Calling All Swede (or Rutabaga) Lovers and Haters

If you are a swede lover, I would love to know. I want to know what you love about swede and how you like to cook it. Please write in the comment section below. And if you are a swede hater, tell me what you hate about it and how you’ve tried it, too.

I have been having a veg-box delivery every week now since the middle of January and one of the vegetables I’ve seen most of is swede. Since I made a pact that I would try to eat everything that arrives in the veg box, every swede I get is a fresh battle. The battle is to try to find something to like about it as swede is not a friend to my tastebuds.

I’ve cooked my swede in different ways – in a root veg gratin, in mash and in an apple dish – but I still don’t like it. And it’s rare for me not to like a food.

So, swede lovers, I challenge you to convert me! The gauntlet is down.

Add Your Vote to My Swede Poll!


Swede Nutrients

Turnip jack-o-lantern (couldn't find an image of a swede lantern)

The ancient symbol of a damned soul. Turnip jack'o'lantern (couldn't find an image of a swede lantern). Image from Wikipedia.

Oh my word . . . another week, another swede. In fact this week’s box is identical to last weeks with: • Sweetcorn • Potatoes • Cabbage • Onions • Mushrooms • Carrots • More sweeeeeeede!

Swede: the Good, the Bad and the Ugly

As it’s another small swede I will ‘face the fear and eat it anyway’ – some how, some way. May the force be with me.

In the meantime, as painful as it is, I guess I should try to feel some love for ye olde swede-ee and explore it’s good side.

So does the swede have any good things to offer?

What Nutrients Are in Swede?

According to the website Nutrition Data, swede is a very good source of vitamin C, potassium and manganese, and a good source of fibre, thiamin, vitamin B6, calcium, magnesium and phosphorus.

With potassium, calcium and magnesium it has certainly got the electrolytes covered.

Nutrition Data also rate this veg as good for weight loss, which I believe could be true due to the fact that once you’ve cooked it, you don’t want to eat it. Well . . . that’s how it works for me!

A Taste Sensation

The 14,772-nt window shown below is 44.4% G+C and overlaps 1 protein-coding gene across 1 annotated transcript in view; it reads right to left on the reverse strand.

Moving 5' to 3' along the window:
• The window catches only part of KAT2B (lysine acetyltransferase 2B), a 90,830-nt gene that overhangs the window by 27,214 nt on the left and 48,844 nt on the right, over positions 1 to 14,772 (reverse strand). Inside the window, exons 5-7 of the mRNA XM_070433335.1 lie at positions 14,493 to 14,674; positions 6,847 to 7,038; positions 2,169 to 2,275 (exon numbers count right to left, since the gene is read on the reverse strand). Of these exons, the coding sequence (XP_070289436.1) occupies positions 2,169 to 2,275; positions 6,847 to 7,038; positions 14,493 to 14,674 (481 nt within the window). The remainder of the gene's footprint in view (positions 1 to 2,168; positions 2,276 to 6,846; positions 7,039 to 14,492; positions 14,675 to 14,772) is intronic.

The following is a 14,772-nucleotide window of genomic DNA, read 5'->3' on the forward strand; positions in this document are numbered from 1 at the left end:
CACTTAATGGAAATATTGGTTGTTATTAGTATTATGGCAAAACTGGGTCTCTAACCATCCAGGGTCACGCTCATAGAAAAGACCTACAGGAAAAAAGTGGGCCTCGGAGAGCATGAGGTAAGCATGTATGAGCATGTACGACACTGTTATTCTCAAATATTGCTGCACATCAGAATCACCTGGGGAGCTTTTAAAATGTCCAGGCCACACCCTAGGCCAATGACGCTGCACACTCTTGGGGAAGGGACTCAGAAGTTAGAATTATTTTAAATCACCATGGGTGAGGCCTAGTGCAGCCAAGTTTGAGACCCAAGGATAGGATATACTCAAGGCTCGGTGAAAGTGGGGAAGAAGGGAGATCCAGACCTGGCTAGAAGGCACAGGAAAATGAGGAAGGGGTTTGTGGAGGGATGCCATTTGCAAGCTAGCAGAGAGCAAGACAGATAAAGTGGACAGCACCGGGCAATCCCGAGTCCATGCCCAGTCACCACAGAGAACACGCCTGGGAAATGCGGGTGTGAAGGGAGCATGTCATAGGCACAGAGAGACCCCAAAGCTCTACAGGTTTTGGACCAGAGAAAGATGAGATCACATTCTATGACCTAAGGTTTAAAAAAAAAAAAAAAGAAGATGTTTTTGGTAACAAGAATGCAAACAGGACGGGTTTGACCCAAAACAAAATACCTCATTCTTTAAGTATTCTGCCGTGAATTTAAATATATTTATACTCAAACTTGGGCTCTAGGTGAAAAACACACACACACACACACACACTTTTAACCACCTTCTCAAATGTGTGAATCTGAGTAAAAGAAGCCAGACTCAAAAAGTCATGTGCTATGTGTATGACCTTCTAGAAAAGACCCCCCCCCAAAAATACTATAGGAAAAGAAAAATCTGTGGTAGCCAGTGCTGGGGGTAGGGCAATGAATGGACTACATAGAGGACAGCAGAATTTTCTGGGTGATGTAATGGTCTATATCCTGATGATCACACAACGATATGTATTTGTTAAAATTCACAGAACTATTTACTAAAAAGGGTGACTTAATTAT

What I can’t understand is that one website describes the flavour of swede thus: ‘this creamy, orange-fleshed vegetable has a wonderful nutty, sweet flavour’. Huh?! They are definitely not eating the same swede that I’m eating!

I would describe swede as beige/yellow fleshed with a harsh, earthy/metallic flavour and weighty enough to sink a ship. I wonder if swede inspired the canon ball?

Rutabagas and Pumpkins . . . Now it Gets Interesting

OK, so at this point in my research, I’m not convinced of the swede’s good points. Then I discover that this vegetable carbuncle is also called a ‘rutabaga’, which is a much cooler name!

Furthermore, before pumpkins were grown in the UK and Ireland, swede were carved with faces and used as Jack’o’lanterns on Halloween. In this form they were the ancient symbol of a damned soul.

The ancient symbol of a damned soul . . . now that definitely fits with my experience of swede – they certainly taste like hell!

Please vote in my swede poll – click here.


Swede – the Monster Veg

SwedeSwede . . . OOF! It’s got a face only a mother could love and it’s smell has a hint of fart about it. I know there are probably swede lovers out there, but I’m not one of them – could you tell? But . . . I made a pact that I wasn’t going to throw anything from my veg boxes away so it’s got to be eaten.

My swede was larger than a baby’s head so there was no way I could eat it all at once. I started by cutting a third off and using it in a root veg gratin. It was kind of OK, but my least favourite veg gratin so far – and it didn’t convert me.

Swede and Apple Bake

With the bulk of the thing still left, I searched for some ideas online. The Abel & Cole website had a few interesting ideas and I plumped for a swede and apple bake, thinking the taste of the swede would be disguised. I mashed the swede and three apples with some butter and a pinch of nutmeg. This was then transferred to a dish for the oven and the top was covered in breadcrumbs and little knobs of butter. It smelled much more swedey than appley. Anyway, I chucked it in the oven at 170°C for about 20 minutes.

I didn’t know what to serve this dish with so I ate it on it’s own. It’s not the kind of thing you can eat a lot of and it definitely needed something with it. I searched the internet again and found a few swede recipes with parmesan – that might be good to try the next time I get one of these carbuncles in my box.

UPDATE: I ate the swede and apple bake some time ago and there’s still a strong taste of swede in my mouth. I hope my breathe doesn’t smell of swede, I told you what I thought they smell off . . .

Please vote in my swede poll click here